And we’ve seen a couple of things with these securitizations. One, we're able to collapse a couple of older deals. One deal is as far back as 2015, which was the old sequential structure -- sorry, yes, the sequential structure and that sequential structure, as it pays down, gets more expensive. So that was a higher yield deal. We're able to collapse that and re-securitize it in our pro rata structure and actually at lower cost.

And then the old MC1, the mix collateral deal that we did back in July of 2020, kind of, in the heat of COVID to get the securitization and liquidity, was only at a 65% advance rate. So we had a lot of equity and collateral tied up in that deal. And we -- and as it paid down, our equity just went up, because all the payments was a turbo, went right to the bondholders, take them down and our equities kind of kept growing, we were able to deleverage that almost like a 75% advance rate and generate quite a bit of liquidity, as Chris mentioned.

So we're able to doing those deals, ending up the second quarter with about $134 million in available liquidity, $46 million of that being the cash that you see on the balance sheet and then another $88 million in loans that are unfinanced, that we can put on lines at any time and draw the liquidity off of. So we feel really good about our liquidity position ending the quarter.

And as Chris mentioned, we raised the maximum capacity of our warehouse lending from $650 million to $750 million. So there is $100 million capacity, as we again see the production growing and the portfolio growing.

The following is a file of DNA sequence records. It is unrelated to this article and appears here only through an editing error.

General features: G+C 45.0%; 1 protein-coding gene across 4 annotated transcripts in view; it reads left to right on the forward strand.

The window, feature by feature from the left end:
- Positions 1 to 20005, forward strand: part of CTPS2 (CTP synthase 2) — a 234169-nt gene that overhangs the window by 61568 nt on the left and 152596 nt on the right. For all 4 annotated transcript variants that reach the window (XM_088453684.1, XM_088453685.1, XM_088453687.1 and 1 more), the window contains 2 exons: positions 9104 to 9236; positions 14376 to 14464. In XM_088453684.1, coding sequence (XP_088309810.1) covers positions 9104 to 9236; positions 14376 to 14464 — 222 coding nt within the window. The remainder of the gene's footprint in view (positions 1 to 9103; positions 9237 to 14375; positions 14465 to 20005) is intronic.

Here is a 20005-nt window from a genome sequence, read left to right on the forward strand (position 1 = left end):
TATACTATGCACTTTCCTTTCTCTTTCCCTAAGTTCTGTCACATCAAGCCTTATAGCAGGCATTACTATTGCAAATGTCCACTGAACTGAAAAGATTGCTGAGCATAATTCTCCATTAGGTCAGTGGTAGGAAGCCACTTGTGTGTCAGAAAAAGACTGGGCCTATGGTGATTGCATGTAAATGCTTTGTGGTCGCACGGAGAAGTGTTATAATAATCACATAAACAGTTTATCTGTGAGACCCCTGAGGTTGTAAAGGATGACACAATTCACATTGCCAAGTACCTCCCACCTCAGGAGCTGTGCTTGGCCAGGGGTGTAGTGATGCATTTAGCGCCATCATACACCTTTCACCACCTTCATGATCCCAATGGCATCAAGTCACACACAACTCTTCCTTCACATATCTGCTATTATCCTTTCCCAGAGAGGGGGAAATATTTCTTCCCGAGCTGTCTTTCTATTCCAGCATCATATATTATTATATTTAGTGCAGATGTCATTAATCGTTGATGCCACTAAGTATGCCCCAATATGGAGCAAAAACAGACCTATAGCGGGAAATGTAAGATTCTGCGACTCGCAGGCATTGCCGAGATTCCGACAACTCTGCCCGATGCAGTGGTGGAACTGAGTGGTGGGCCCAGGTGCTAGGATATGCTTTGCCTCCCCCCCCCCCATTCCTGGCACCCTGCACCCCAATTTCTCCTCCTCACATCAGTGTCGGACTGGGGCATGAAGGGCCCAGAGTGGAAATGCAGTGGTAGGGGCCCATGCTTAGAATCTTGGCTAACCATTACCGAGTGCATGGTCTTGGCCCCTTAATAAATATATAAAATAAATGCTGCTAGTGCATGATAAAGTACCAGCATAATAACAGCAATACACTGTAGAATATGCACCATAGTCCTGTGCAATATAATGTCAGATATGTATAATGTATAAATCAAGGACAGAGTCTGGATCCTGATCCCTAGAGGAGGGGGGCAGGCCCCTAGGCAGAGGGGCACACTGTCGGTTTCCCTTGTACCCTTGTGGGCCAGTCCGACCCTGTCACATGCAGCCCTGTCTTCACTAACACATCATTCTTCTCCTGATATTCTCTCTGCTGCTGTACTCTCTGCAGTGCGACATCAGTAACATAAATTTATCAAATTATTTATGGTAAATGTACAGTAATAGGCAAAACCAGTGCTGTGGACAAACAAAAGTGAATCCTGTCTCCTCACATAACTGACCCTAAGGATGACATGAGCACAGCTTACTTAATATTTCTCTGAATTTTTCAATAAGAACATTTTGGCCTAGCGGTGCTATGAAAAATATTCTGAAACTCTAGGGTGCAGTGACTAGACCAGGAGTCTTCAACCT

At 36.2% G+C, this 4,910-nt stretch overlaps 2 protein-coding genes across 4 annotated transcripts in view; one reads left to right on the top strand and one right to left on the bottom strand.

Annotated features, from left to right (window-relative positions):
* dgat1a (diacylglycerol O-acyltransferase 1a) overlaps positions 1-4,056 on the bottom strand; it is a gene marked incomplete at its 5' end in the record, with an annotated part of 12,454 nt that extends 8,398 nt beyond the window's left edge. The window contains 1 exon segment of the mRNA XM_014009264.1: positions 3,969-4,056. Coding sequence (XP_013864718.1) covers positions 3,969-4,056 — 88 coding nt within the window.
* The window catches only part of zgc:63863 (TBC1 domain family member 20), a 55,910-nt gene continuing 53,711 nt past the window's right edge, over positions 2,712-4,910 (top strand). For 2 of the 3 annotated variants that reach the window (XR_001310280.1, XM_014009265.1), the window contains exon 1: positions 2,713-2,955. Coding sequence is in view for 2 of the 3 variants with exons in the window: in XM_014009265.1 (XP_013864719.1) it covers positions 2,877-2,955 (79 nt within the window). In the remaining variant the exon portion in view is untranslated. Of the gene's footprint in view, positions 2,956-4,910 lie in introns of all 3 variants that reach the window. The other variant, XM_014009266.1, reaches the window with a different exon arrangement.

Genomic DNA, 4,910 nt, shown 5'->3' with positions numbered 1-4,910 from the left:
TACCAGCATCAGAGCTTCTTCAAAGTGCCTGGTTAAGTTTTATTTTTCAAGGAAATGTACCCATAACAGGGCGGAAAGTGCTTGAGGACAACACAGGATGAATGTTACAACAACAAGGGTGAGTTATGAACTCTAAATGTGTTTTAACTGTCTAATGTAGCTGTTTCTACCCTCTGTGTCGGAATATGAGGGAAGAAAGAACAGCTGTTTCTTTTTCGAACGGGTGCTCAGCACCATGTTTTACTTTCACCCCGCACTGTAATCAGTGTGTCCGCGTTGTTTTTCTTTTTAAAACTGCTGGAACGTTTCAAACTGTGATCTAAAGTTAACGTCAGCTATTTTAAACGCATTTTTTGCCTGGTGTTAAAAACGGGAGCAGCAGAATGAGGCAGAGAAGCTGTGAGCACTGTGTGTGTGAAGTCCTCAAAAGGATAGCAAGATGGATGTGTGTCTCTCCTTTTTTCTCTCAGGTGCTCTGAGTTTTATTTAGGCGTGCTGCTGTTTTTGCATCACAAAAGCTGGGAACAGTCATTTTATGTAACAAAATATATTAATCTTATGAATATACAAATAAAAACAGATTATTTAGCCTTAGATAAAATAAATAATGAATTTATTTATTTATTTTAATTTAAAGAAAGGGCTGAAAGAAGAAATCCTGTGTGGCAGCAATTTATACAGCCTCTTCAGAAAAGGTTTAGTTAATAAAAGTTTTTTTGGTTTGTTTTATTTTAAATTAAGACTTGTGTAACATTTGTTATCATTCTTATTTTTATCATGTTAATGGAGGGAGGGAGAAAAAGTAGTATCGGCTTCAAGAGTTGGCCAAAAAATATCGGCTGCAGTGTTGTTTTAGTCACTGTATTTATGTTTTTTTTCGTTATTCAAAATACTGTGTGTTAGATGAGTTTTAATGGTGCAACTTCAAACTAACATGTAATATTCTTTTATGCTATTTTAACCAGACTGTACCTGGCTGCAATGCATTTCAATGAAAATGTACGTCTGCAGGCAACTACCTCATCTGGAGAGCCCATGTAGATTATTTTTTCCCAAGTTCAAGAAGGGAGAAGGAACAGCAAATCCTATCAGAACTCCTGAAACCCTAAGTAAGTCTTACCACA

So with that, I'll turn it back to Chris to go over the economic value of equity.

Chris Farrar

Thanks, Mark. Appreciate it. On slide 12, we've shown this slide a few quarters in a row now, so I won't spend a tremendous amount of time on it. But want to make the point that most of our peers mark their balance sheet to fair value.

And if we believe, if we were to do something like that, we'd see a much higher mark than we -- than you see just looking at the face of the financial statements, and that's largely driven by the locked-in spread and embedded gain in the portfolio. So we think from a value perspective, we're undervalued based on where our stock is trading today. And I want to try to highlight that we think there's a lot of future value that's yet to be realized.

13, just kind of talking about the outlook. We mentioned that we are seeing good demand from a credit perspective, we feel very, very safe there. And there's been a lot in the press about what's going to happen and what may happen. But so far, we think things are good and we expect it to continue that way.

We do plan to do two more securitizations this year and I think from an earnings perspective, we just want to continue to focus on managing the portfolio, providing that stable spread and looking for any opportunities to grow, both organically and strategically.

So with that, we'll turn it back over to Andrew, we can see if there are any questions.

Question-and-Answer Session

Operator

We will now begin the question-and-answer session. [Operator Instructions] The first question comes from Arren Cyganovich with Citi. Please, go ahead.

Arren Cyganovich

Thank you. On the production side, obviously, a solid quarter, a little bit lower. And it sounds like you were able to pass through some of the increase which -- in price, which slowed down the production. What level of production are you expecting in the second half of the year relative to -- I guess, maybe you talk about how the cadence happened throughout the quarter?

Chris Farrar

Yes. Hi, Arren, good question. I mean, I think the right guidance is kind of with the second quarter level. We feel good that we're going to be able to deliver that for the next few quarters. So I think that's a good run rate.

Arren Cyganovich

Okay. That's good. And then on the securitizations that you did recently, how have those been pricing relative to some of your earlier securitization?